Riparian Planting

Well it looks and feels like a good start to Autumn/Winter this year around North Waikato, Auckland and Northland. We’ve had well over 200mm spread over the last six weeks here in North Waikato. Soil levels are good. As we run into winter a few of our clients have been busy weed spraying. We’ve come across a couple of ‘oopsy’ moments where their staff have been being working on weed control around the drains and under fence lines.

Take a look in the picture attached – not only has the fence line been sprayed (7 wire wetland boundary) but also the planted out drain and bank that is clearly part of the wetland, which is pegged and fenced.

On this property all drains have been completely sprayed out. The other drains have been fenced but not planted out yet. The rank grass that grows and forms along the edge and along the banks play a role in minimising run off. It assists in filtering paddock runoff and helps to stabilise the stream bank preventing erosion – particularly during the winter months when flooding is prevalent. Once erosion starts it can quickly erode back to the fence line, resulting in the fence falling, requiring replacement.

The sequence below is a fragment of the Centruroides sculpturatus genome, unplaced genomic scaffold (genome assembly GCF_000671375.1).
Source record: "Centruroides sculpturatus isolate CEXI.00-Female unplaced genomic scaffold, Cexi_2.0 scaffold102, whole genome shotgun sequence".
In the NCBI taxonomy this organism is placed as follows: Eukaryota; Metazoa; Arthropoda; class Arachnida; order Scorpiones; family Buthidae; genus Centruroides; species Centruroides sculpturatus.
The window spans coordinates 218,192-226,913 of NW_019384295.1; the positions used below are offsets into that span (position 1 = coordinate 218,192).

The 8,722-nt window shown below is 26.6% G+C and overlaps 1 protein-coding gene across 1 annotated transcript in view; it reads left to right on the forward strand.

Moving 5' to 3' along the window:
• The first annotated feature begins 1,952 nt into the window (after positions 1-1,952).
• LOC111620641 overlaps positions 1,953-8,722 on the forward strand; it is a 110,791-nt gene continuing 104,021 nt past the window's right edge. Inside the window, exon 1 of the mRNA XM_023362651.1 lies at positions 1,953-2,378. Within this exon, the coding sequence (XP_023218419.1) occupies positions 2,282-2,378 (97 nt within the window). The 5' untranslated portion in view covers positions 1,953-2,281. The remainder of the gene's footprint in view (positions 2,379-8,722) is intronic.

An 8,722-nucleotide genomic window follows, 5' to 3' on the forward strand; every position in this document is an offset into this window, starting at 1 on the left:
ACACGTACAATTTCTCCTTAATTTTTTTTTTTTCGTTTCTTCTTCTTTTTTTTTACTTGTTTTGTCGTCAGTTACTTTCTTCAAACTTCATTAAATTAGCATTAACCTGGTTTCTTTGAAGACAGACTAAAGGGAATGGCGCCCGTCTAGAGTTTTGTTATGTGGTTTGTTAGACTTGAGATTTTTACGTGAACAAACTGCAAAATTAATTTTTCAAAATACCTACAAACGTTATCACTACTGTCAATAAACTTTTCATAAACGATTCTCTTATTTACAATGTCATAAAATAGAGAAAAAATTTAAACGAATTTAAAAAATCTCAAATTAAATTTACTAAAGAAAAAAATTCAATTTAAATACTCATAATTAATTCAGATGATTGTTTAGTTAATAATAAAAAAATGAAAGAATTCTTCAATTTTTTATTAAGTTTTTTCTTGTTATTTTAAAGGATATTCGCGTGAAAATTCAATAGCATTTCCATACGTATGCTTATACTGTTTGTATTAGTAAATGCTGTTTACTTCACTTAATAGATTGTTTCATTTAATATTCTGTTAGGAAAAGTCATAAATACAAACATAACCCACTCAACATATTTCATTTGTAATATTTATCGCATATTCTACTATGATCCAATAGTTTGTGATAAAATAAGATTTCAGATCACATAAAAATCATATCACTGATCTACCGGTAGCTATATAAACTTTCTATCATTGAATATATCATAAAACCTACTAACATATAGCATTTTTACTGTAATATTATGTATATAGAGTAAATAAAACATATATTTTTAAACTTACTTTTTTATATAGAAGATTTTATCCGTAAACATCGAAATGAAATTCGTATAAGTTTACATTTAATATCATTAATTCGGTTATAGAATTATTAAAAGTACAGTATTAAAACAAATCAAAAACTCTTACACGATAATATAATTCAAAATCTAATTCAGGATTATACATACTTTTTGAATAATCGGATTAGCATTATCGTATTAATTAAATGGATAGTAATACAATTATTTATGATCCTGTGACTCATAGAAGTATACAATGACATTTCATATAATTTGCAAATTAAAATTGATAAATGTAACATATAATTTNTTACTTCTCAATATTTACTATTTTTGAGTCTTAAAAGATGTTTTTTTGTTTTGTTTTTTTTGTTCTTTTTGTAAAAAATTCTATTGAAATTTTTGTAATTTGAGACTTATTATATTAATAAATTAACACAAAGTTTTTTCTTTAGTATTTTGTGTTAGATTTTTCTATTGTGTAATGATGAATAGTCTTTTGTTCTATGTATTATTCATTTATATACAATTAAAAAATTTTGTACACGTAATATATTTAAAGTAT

We advocate that Native Planting in this area is the most sustainable environmental solution (to read more about Intensive Native Planting benefits – (https://nativeawa.com/intensive-native-planting-nz-native-plants/) however where this has not been done, or is not part of the current budget, we recommend that you work to retain the rank grass in these areas.

Share this knowledge with your workers, keep weeds at bay through the middle of the drain so water flows freely and to just under the fence line. Once the drains and streams are fenced if they’re not planted straight away, leave the rank grass there until the budget allows.

Robert Shearer of NativeAwa

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